To understand information systems it is important to first consider what a system and a systems thinking approach are. A system is a set of parts or components working together towards a common goal. A systems thinking approach looks at an entire process taking into consideration all of the parts in the system and how they work together instead of focusing on just one component. Systems thinking looks at the inputs in the process, and how they are transformed to create outputs to achieve goals. Feedback is an important consideration so that there is an opportunity to review the process and make changes if necessary.
Now that we understand what a system is, it helps us to better understand information systems. Information systems contain interrelated components (technology, people, and process) that allow us to take and transform meaningless data into useful information for decision making. Information systems are not new; they have been around throughout human history. The digital revolution enables us all to store and process data into information at unprecedented speeds. Ultimately, we take something that has little to no value on its own and we give it meaning within the context of our thinking, our business, and our world.
Information systems can be manual or digital, paper-based or computerized, low tech and low speed, or high tech and high speed. They can cost as little 99c in the shape of a cheap paper notebook or cost over $15 billion to develop, as IBM has spent on its sophisticated artificial intelligence system Watson.
Information systems are all around us, helping us make good decisions. We live in the age of Big Data, data that is so voluminous that we cannot store it in a single system, nor can we process it. We all contribute to the masses of global data by updating our social media, shopping online, or even reading this book online. All of that data piles up very quickly and organizations can use information systems to make sure they understand why events occur, and how to make changes for the future. Not all data gets processed, so the output of an information system will always be lower in volume than the inputs.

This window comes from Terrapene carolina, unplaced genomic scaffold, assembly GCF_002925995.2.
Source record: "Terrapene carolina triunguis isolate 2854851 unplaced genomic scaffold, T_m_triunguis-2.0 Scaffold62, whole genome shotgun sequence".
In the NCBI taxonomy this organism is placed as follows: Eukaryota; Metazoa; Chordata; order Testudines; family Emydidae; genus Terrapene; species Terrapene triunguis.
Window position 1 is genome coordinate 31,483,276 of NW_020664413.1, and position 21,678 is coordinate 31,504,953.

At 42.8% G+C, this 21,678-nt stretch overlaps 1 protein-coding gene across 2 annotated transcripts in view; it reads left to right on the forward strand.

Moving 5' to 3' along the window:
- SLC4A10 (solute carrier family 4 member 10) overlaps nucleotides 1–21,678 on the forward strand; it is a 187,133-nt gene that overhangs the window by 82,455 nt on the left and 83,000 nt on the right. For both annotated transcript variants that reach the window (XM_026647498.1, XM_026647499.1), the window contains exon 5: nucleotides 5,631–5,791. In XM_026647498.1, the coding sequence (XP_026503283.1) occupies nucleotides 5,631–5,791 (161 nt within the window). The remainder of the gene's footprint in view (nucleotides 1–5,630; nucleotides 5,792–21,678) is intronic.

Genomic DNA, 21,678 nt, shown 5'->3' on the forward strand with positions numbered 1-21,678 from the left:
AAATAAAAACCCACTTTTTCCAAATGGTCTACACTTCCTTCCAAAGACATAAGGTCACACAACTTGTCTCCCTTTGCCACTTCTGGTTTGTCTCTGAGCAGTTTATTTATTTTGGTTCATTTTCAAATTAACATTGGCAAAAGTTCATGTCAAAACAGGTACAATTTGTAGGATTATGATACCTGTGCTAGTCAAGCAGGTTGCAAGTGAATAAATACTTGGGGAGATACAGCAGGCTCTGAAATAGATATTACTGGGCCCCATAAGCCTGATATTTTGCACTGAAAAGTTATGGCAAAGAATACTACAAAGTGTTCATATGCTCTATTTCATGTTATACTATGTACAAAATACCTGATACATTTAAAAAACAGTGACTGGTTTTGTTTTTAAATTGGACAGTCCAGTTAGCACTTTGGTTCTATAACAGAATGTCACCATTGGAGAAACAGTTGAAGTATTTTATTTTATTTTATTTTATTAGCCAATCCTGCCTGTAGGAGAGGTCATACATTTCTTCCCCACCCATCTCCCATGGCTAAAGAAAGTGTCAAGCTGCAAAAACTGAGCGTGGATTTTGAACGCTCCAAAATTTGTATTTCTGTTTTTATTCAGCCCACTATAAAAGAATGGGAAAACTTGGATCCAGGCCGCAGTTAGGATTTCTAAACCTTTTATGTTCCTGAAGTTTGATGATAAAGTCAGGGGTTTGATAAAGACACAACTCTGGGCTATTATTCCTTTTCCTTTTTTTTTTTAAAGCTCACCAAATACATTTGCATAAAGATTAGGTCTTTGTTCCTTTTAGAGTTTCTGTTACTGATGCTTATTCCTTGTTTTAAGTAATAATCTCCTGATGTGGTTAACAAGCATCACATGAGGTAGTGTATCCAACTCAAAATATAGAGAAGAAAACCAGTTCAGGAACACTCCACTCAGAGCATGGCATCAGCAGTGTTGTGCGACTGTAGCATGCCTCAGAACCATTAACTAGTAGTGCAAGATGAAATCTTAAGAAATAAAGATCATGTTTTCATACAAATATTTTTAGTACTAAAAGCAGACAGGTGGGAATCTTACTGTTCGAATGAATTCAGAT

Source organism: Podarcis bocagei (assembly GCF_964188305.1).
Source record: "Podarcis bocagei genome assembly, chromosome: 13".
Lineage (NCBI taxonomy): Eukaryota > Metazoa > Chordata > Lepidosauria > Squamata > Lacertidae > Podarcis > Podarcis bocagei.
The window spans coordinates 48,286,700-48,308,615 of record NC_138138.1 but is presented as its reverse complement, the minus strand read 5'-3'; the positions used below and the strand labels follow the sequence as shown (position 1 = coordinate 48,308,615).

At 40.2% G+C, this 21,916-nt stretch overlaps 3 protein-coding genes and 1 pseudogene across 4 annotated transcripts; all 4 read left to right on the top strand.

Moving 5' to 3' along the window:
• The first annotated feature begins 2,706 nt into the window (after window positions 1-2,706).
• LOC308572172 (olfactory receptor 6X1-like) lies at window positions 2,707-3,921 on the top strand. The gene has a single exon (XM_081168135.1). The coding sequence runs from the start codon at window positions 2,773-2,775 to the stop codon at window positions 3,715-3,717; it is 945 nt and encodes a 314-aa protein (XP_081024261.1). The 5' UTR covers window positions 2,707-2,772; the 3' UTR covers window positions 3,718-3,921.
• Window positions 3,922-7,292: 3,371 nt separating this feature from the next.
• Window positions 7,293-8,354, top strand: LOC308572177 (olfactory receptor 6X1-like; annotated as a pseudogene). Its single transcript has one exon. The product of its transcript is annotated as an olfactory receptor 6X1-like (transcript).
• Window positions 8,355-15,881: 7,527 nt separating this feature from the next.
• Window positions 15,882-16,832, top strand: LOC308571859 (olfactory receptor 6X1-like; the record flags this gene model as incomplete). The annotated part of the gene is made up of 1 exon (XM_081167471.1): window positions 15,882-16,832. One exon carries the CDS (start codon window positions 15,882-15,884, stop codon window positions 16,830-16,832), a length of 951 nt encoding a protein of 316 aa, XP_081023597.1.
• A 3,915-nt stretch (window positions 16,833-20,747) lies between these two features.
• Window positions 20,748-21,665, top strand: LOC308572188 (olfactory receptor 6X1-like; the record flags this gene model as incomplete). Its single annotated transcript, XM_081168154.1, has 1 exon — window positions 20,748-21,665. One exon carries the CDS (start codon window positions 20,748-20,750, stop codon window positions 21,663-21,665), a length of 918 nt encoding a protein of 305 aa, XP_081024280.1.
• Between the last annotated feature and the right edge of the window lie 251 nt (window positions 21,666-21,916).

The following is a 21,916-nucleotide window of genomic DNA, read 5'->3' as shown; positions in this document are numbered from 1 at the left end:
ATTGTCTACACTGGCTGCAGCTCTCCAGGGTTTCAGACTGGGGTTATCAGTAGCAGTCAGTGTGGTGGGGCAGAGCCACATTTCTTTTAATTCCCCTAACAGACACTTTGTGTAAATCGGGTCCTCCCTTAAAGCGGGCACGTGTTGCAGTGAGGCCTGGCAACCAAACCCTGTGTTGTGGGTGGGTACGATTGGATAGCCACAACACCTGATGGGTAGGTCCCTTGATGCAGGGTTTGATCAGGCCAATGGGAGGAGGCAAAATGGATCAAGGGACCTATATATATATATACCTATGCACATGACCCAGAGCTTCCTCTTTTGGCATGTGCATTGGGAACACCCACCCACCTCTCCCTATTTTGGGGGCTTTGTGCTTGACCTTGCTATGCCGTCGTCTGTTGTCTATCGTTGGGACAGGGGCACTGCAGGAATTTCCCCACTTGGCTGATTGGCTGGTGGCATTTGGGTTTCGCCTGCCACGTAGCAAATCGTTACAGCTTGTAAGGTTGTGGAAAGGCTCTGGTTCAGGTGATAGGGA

IT vs IS
Often Information Technology ‘IT’ and Information Systems ‘IS’ are used interchangeably, however, they are not the same. Technology is a subset, or one component of information systems as we can see from the information systems definition – contains interrelated components that allow us to take and transform meaningless data into useful information for decision making.
You may find discrepancies in the number of IS components identified depending on the textbook or source used, however most agree that systems are composed of hardware, software, data, procedures, and people. In this book, hardware, software, and networks are combined into ‘technology’. Data is identified as the input to the system and information is the output or purpose. IS components will be explored in more detail in the next section.